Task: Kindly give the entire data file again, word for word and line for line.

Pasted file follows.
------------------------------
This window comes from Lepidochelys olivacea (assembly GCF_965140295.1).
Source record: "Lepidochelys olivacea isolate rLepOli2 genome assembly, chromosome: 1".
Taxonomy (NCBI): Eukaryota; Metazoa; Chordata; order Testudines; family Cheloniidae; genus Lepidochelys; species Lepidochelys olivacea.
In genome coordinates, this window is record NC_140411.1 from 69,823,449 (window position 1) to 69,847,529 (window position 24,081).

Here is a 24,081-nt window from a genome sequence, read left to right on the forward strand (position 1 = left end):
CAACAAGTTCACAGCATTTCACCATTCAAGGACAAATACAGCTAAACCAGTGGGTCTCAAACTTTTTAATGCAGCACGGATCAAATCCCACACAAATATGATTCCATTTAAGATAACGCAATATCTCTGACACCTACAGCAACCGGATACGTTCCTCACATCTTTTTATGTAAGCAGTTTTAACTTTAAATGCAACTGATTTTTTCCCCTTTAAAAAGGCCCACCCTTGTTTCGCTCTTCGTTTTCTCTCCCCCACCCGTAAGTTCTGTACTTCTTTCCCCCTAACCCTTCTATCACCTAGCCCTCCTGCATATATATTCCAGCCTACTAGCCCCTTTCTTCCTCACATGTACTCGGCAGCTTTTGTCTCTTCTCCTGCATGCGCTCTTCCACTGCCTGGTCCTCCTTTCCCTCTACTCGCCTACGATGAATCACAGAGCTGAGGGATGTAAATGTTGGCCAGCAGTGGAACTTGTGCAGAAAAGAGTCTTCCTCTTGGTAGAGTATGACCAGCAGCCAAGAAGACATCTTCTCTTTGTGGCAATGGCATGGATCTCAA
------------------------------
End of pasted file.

This window comes from Lepidochelys olivacea (assembly GCF_965140295.1).
Source record: "Lepidochelys olivacea isolate rLepOli2 genome assembly, chromosome: 1".
Taxonomy (NCBI): Eukaryota; Metazoa; Chordata; order Testudines; family Cheloniidae; genus Lepidochelys; species Lepidochelys olivacea.
In genome coordinates, this window is record NC_140411.1 from 69,823,449 (window position 1) to 69,847,529 (window position 24,081).

Here is a 24,081-nt window from a genome sequence, read left to right on the forward strand (position 1 = left end):
CAACAAGTTCACAGCATTTCACCATTCAAGGACAAATACAGCTAAACCAGTGGGTCTCAAACTTTTTAATGCAGCACGGATCAAATCCCACACAAATATGATTCCATTTAAGATAACGCAATATCTCTGACACCTACAGCAACCGGATACGTTCCTCACATCTTTTTATGTAAGCAGTTTTAACTTTAAATGCAACTGATTTTTTCCCCTTTAAAAAGGCCCACCCTTGTTTCGCTCTTCGTTTTCTCTCCCCCACCCGTAAGTTCTGTACTTCTTTCCCCCTAACCCTTCTATCACCTAGCCCTCCTGCATATATATTCCAGCCTACTAGCCCCTTTCTTCCTCACATGTACTCGGCAGCTTTTGTCTCTTCTCCTGCATGCGCTCTTCCACTGCCTGGTCCTCCTTTCCCTCTACTCGCCTACGATGAATCACAGAGCTGAGGGATGTAAATGTTGGCCAGCAGTGGAACTTGTGCAGAAAAGAGTCTTCCTCTTGGTAGAGTATGACCAGCAGCCAAGAAGACATCTTCTCTTTGTGGCAATGGCATGGATCTCAA